A Kiss is Just a Kiss, a Sigh is Just a Sigh

When I was little my dad used to sing the Dooley Wilson song As Time Goes By. It starts:

You must remember this

A kiss is just a kiss

A sigh is just a sigh

The fundamental things apply

As time goes by


I am not an overwhelmingly sophisticated financial investor, nor am I an expert market prognosticator. I like things that are simple and easy to understand. The past decade of technology investing and valuations has not been simple or easy to understand. But it looks like that is changing now.

As software began to eat the world, many companies made the proclamation that they were software companies. Companies sell things. The type of company you are largely comes down to what you sell and provide to customers. For instance, software companies sell software. As technology became more pervasive, companies and the market largely confused other types of companies for software businesses. But software eating the world means that many industries will be inexorably transformed by technology - they will create more efficiency, move faster, have better margins, etc. - not that they themselves will become the software industry itself.

One of the things that confused me over the recent bull run was companies and investors valuing things that were not software companies like software. Insurtech is one example. Insurance companies sell insurance policies. The promise of insurtech is that companies can use technology to generate better underwriting and risk systems that create more efficiency and better user experiences in the delivery and management of the policies they sell. But at the end of the day, the core thing insurtech does is sell insurance. And at the end of the day they should and likely will be valued like their insurance counterparts in the public markets. And if they don't have better margins and a superior customer experience, then the promise is unfulfilled.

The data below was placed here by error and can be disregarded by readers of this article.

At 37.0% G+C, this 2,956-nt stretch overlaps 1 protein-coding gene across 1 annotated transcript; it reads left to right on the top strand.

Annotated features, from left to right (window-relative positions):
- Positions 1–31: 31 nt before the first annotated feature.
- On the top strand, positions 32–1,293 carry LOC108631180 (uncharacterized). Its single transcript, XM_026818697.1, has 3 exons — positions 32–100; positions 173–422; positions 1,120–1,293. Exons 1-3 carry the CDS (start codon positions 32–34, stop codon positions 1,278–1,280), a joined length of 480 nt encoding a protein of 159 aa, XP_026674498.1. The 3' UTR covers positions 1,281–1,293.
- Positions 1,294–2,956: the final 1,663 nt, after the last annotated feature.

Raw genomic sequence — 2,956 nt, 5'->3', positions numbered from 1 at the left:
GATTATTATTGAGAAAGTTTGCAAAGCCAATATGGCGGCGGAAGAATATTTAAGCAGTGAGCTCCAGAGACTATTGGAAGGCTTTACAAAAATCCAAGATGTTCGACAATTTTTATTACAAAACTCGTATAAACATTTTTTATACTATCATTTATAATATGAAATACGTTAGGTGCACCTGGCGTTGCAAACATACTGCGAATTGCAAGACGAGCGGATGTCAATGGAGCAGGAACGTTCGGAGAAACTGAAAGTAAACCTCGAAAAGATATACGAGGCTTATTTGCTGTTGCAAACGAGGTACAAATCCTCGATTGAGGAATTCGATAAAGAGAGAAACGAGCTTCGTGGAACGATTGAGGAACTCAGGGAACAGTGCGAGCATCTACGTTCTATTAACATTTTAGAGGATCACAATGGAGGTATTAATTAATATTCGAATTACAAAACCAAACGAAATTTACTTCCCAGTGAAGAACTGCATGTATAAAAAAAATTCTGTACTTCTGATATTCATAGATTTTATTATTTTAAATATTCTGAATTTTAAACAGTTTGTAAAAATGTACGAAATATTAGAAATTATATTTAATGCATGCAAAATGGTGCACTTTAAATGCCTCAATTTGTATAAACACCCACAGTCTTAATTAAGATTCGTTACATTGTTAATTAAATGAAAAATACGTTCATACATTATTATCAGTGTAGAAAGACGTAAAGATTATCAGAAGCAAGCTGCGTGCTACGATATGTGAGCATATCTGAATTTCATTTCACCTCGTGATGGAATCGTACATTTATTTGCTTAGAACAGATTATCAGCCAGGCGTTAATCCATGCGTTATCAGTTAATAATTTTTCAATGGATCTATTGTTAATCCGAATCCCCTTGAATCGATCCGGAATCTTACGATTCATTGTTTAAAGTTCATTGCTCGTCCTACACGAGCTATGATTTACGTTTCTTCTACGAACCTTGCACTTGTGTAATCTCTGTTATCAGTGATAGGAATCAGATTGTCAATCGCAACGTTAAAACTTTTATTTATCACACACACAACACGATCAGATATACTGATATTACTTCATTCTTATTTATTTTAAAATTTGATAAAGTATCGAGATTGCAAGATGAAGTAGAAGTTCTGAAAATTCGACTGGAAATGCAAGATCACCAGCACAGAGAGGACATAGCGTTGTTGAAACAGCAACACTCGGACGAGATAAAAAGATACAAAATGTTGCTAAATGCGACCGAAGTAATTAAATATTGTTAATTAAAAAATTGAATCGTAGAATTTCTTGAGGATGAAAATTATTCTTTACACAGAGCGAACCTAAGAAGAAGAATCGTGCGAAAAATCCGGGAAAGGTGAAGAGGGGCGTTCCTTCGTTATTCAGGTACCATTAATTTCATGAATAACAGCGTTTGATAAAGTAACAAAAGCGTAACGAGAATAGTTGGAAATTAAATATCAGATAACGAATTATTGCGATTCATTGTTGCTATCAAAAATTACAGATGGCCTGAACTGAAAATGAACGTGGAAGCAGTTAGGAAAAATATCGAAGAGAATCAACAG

You can extend this to many other industries that have been inflated by the illusion of being tech companies. In a segment of fintech, online lenders sell money. They're in the business of providing people loans. They will be valued like other companies whose core business is selling money. Same goes for companies that sell physical things. If your core business is selling shoes or mattresses, you will be valued like other companies that sell shoes and mattresses. You are likely not a software company (unless they are digital shoes and mattresses!), but hopefully you use technology to deliver a superior product and service to customers, and have a significantly better margin profile. If you do not, the narrative is fiction.

I think what we are seeing and will continue to see is the market come to this realization. Not everything is a tech company, and if tech is the thing that differentiates your business from competitors in your industry, then it better actually manifest in the business. This is not to say that exceptional companies and businesses won't be built and aren't already built in tech-enabled industries. They are and will continue to be. But it is to say that it's important to internalize the new market dynamics which are finally becoming more simple and easy to understand.

At the end of the day, a kiss is but a kiss, a sigh is but a sigh, and the fundamental things apply as time goes by.

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